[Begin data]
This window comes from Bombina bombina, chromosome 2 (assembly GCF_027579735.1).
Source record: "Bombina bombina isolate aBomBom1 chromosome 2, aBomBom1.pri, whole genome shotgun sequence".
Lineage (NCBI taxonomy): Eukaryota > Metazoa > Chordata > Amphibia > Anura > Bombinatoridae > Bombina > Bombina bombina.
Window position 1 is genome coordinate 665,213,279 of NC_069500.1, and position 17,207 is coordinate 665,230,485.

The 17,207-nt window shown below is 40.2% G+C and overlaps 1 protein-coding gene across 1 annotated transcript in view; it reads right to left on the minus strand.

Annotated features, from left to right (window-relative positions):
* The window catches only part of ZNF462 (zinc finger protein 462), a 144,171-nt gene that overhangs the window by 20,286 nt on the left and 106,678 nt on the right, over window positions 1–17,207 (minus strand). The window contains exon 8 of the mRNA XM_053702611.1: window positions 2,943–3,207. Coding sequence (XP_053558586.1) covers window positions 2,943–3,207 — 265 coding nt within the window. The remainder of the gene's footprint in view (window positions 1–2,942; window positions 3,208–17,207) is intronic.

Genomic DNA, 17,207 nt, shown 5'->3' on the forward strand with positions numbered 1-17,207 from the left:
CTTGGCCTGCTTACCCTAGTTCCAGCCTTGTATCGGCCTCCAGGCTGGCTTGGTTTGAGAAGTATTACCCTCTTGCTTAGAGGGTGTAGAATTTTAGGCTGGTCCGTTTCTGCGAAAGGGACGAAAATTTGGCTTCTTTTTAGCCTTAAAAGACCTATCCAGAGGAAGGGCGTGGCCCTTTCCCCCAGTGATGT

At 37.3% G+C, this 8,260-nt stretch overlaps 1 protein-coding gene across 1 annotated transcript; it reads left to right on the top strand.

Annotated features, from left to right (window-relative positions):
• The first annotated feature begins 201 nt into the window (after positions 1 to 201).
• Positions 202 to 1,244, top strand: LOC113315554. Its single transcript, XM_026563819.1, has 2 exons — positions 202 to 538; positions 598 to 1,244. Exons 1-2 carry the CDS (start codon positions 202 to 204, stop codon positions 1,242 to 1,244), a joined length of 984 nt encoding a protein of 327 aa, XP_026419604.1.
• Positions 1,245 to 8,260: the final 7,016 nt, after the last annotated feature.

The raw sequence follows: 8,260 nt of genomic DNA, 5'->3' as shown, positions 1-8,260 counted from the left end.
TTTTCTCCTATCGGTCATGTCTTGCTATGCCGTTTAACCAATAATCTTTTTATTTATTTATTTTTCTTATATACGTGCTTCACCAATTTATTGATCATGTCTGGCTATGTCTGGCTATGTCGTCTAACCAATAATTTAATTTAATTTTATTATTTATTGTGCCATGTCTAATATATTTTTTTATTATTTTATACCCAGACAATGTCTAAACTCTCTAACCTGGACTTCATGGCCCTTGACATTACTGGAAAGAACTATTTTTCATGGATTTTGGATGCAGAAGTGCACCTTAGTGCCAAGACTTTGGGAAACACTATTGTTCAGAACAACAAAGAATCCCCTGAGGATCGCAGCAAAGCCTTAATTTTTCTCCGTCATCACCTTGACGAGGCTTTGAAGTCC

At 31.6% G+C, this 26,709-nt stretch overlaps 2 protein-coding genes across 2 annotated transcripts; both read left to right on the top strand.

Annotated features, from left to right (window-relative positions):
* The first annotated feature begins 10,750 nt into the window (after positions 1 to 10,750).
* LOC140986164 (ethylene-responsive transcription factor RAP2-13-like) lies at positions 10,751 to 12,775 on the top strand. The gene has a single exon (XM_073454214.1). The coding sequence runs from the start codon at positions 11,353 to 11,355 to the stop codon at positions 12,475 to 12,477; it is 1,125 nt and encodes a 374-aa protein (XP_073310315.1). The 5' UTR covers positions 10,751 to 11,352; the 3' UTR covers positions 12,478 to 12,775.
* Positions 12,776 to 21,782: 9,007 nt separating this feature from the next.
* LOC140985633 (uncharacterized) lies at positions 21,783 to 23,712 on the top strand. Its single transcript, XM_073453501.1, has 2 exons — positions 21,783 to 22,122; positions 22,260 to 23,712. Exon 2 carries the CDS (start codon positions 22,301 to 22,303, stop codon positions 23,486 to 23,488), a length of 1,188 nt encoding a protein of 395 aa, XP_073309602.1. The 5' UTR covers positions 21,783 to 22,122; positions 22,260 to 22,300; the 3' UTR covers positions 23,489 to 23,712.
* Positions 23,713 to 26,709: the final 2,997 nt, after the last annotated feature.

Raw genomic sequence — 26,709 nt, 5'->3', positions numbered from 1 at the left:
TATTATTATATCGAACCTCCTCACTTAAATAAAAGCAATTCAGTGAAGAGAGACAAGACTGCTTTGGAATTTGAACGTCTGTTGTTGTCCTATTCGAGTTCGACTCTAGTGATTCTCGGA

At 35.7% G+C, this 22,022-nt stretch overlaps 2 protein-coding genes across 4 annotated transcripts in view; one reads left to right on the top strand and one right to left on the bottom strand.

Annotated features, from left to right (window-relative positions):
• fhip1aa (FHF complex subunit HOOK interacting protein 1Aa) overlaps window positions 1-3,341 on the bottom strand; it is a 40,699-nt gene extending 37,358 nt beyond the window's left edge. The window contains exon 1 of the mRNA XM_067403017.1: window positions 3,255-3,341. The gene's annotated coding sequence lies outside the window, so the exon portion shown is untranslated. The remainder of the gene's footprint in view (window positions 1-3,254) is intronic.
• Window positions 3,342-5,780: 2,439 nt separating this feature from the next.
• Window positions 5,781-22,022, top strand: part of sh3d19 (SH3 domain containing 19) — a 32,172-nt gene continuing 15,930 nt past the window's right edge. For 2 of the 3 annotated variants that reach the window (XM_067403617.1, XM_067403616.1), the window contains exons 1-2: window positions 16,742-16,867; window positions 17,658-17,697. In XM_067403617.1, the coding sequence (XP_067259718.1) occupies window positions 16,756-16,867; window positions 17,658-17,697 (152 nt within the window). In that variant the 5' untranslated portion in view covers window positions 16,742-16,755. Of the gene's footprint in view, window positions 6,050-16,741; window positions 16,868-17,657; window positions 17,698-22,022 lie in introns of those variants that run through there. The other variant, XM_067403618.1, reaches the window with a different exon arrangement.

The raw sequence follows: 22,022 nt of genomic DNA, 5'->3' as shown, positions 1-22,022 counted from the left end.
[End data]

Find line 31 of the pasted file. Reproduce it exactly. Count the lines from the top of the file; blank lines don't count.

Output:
The raw sequence follows: 22,022 nt of genomic DNA, 5'->3' as shown, positions 1-22,022 counted from the left end.